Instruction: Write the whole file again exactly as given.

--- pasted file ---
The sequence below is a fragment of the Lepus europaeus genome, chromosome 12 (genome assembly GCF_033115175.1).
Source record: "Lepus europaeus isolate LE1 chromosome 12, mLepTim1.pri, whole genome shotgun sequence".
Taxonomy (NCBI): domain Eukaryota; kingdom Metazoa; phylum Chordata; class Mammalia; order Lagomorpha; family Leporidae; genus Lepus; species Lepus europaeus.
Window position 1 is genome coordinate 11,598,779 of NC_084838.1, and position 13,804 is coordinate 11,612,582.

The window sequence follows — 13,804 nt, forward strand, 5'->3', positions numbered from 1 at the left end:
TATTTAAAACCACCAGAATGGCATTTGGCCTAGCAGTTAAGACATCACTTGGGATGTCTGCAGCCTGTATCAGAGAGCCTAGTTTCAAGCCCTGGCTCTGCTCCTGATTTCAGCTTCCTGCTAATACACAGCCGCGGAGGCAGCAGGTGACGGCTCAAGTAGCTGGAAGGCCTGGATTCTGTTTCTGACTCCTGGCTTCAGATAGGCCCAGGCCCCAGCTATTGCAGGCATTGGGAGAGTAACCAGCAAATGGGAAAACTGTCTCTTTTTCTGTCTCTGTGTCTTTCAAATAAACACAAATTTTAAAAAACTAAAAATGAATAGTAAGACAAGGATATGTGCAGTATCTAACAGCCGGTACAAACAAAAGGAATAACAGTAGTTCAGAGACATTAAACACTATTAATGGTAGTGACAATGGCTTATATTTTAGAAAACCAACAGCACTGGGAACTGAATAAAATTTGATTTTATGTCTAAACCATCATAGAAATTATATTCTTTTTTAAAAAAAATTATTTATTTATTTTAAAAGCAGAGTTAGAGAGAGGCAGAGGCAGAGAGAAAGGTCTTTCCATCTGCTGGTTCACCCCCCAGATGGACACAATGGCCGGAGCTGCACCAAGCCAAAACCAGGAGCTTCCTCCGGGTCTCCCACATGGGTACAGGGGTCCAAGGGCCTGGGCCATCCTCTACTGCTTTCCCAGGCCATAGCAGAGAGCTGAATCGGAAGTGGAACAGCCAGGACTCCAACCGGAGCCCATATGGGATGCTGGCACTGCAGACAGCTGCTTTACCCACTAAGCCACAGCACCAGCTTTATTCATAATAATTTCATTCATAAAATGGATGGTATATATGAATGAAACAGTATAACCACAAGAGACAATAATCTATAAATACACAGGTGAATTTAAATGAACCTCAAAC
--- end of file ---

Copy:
The sequence below is a fragment of the Lepus europaeus genome, chromosome 12 (genome assembly GCF_033115175.1).
Source record: "Lepus europaeus isolate LE1 chromosome 12, mLepTim1.pri, whole genome shotgun sequence".
Taxonomy (NCBI): domain Eukaryota; kingdom Metazoa; phylum Chordata; class Mammalia; order Lagomorpha; family Leporidae; genus Lepus; species Lepus europaeus.
Window position 1 is genome coordinate 11,598,779 of NC_084838.1, and position 13,804 is coordinate 11,612,582.

The window sequence follows — 13,804 nt, forward strand, 5'->3', positions numbered from 1 at the left end:
TATTTAAAACCACCAGAATGGCATTTGGCCTAGCAGTTAAGACATCACTTGGGATGTCTGCAGCCTGTATCAGAGAGCCTAGTTTCAAGCCCTGGCTCTGCTCCTGATTTCAGCTTCCTGCTAATACACAGCCGCGGAGGCAGCAGGTGACGGCTCAAGTAGCTGGAAGGCCTGGATTCTGTTTCTGACTCCTGGCTTCAGATAGGCCCAGGCCCCAGCTATTGCAGGCATTGGGAGAGTAACCAGCAAATGGGAAAACTGTCTCTTTTTCTGTCTCTGTGTCTTTCAAATAAACACAAATTTTAAAAAACTAAAAATGAATAGTAAGACAAGGATATGTGCAGTATCTAACAGCCGGTACAAACAAAAGGAATAACAGTAGTTCAGAGACATTAAACACTATTAATGGTAGTGACAATGGCTTATATTTTAGAAAACCAACAGCACTGGGAACTGAATAAAATTTGATTTTATGTCTAAACCATCATAGAAATTATATTCTTTTTTAAAAAAAATTATTTATTTATTTTAAAAGCAGAGTTAGAGAGAGGCAGAGGCAGAGAGAAAGGTCTTTCCATCTGCTGGTTCACCCCCCAGATGGACACAATGGCCGGAGCTGCACCAAGCCAAAACCAGGAGCTTCCTCCGGGTCTCCCACATGGGTACAGGGGTCCAAGGGCCTGGGCCATCCTCTACTGCTTTCCCAGGCCATAGCAGAGAGCTGAATCGGAAGTGGAACAGCCAGGACTCCAACCGGAGCCCATATGGGATGCTGGCACTGCAGACAGCTGCTTTACCCACTAAGCCACAGCACCAGCTTTATTCATAATAATTTCATTCATAAAATGGATGGTATATATGAATGAAACAGTATAACCACAAGAGACAATAATCTATAAATACACAGGTGAATTTAAATGAACCTCAAAC